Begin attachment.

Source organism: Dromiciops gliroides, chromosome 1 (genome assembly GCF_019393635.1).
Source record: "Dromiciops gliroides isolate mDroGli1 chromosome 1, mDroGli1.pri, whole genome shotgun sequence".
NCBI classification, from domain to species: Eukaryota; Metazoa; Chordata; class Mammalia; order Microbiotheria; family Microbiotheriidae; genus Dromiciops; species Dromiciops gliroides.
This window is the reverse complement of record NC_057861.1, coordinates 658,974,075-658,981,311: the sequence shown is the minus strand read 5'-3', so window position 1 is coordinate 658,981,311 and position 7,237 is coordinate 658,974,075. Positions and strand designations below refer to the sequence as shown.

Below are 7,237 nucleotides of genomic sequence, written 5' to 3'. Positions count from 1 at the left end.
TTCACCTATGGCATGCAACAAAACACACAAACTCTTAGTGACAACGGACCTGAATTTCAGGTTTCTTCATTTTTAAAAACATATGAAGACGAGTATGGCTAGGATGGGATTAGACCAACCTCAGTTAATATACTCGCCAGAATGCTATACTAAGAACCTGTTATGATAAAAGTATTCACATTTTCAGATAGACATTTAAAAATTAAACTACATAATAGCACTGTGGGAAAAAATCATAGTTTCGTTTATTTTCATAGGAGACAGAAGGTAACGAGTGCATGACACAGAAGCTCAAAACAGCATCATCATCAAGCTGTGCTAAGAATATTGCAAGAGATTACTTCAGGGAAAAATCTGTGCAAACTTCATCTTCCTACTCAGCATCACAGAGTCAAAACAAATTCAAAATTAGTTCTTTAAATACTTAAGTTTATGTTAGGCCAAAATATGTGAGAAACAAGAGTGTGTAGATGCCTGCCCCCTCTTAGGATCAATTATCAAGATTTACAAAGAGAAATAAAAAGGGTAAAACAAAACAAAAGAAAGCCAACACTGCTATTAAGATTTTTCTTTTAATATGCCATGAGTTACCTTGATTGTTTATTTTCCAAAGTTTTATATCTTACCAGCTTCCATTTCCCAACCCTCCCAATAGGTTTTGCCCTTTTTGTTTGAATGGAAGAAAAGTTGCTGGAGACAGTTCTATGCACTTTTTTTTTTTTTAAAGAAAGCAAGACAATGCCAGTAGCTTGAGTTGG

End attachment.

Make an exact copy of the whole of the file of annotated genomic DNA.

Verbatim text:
Source organism: Dromiciops gliroides, chromosome 1 (genome assembly GCF_019393635.1).
Source record: "Dromiciops gliroides isolate mDroGli1 chromosome 1, mDroGli1.pri, whole genome shotgun sequence".
NCBI classification, from domain to species: Eukaryota; Metazoa; Chordata; class Mammalia; order Microbiotheria; family Microbiotheriidae; genus Dromiciops; species Dromiciops gliroides.
This window is the reverse complement of record NC_057861.1, coordinates 658,974,075-658,981,311: the sequence shown is the minus strand read 5'-3', so window position 1 is coordinate 658,981,311 and position 7,237 is coordinate 658,974,075. Positions and strand designations below refer to the sequence as shown.

Below are 7,237 nucleotides of genomic sequence, written 5' to 3'. Positions count from 1 at the left end.
TTCACCTATGGCATGCAACAAAACACACAAACTCTTAGTGACAACGGACCTGAATTTCAGGTTTCTTCATTTTTAAAAACATATGAAGACGAGTATGGCTAGGATGGGATTAGACCAACCTCAGTTAATATACTCGCCAGAATGCTATACTAAGAACCTGTTATGATAAAAGTATTCACATTTTCAGATAGACATTTAAAAATTAAACTACATAATAGCACTGTGGGAAAAAATCATAGTTTCGTTTATTTTCATAGGAGACAGAAGGTAACGAGTGCATGACACAGAAGCTCAAAACAGCATCATCATCAAGCTGTGCTAAGAATATTGCAAGAGATTACTTCAGGGAAAAATCTGTGCAAACTTCATCTTCCTACTCAGCATCACAGAGTCAAAACAAATTCAAAATTAGTTCTTTAAATACTTAAGTTTATGTTAGGCCAAAATATGTGAGAAACAAGAGTGTGTAGATGCCTGCCCCCTCTTAGGATCAATTATCAAGATTTACAAAGAGAAATAAAAAGGGTAAAACAAAACAAAAGAAAGCCAACACTGCTATTAAGATTTTTCTTTTAATATGCCATGAGTTACCTTGATTGTTTATTTTCCAAAGTTTTATATCTTACCAGCTTCCATTTCCCAACCCTCCCAATAGGTTTTGCCCTTTTTGTTTGAATGGAAGAAAAGTTGCTGGAGACAGTTCTATGCACTTTTTTTTTTTTTAAAGAAAGCAAGACAATGCCAGTAGCTTGAGTTGG